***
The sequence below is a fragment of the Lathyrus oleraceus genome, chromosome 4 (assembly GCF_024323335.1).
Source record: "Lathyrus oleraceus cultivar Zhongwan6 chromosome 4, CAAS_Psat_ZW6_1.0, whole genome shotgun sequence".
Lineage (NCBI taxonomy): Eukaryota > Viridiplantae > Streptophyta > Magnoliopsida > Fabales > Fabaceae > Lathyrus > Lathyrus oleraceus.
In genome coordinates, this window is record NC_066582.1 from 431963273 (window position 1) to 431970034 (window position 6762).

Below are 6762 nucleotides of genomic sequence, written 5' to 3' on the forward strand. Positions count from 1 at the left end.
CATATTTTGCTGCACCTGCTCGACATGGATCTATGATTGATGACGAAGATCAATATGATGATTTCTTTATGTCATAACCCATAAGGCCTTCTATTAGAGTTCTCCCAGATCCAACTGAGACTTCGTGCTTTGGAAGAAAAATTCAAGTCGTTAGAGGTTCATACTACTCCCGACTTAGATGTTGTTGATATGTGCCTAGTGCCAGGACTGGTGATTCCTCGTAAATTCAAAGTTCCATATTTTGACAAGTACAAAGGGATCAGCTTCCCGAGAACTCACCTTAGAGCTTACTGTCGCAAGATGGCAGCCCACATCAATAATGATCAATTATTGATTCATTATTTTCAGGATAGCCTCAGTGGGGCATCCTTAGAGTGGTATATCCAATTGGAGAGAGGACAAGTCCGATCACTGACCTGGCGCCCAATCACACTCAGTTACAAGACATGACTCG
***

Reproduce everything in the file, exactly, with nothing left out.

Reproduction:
The sequence below is a fragment of the Lathyrus oleraceus genome, chromosome 4 (assembly GCF_024323335.1).
Source record: "Lathyrus oleraceus cultivar Zhongwan6 chromosome 4, CAAS_Psat_ZW6_1.0, whole genome shotgun sequence".
Lineage (NCBI taxonomy): Eukaryota > Viridiplantae > Streptophyta > Magnoliopsida > Fabales > Fabaceae > Lathyrus > Lathyrus oleraceus.
In genome coordinates, this window is record NC_066582.1 from 431963273 (window position 1) to 431970034 (window position 6762).

Below are 6762 nucleotides of genomic sequence, written 5' to 3' on the forward strand. Positions count from 1 at the left end.
CATATTTTGCTGCACCTGCTCGACATGGATCTATGATTGATGACGAAGATCAATATGATGATTTCTTTATGTCATAACCCATAAGGCCTTCTATTAGAGTTCTCCCAGATCCAACTGAGACTTCGTGCTTTGGAAGAAAAATTCAAGTCGTTAGAGGTTCATACTACTCCCGACTTAGATGTTGTTGATATGTGCCTAGTGCCAGGACTGGTGATTCCTCGTAAATTCAAAGTTCCATATTTTGACAAGTACAAAGGGATCAGCTTCCCGAGAACTCACCTTAGAGCTTACTGTCGCAAGATGGCAGCCCACATCAATAATGATCAATTATTGATTCATTATTTTCAGGATAGCCTCAGTGGGGCATCCTTAGAGTGGTATATCCAATTGGAGAGAGGACAAGTCCGATCACTGACCTGGCGCCCAATCACACTCAGTTACAAGACATGACTCG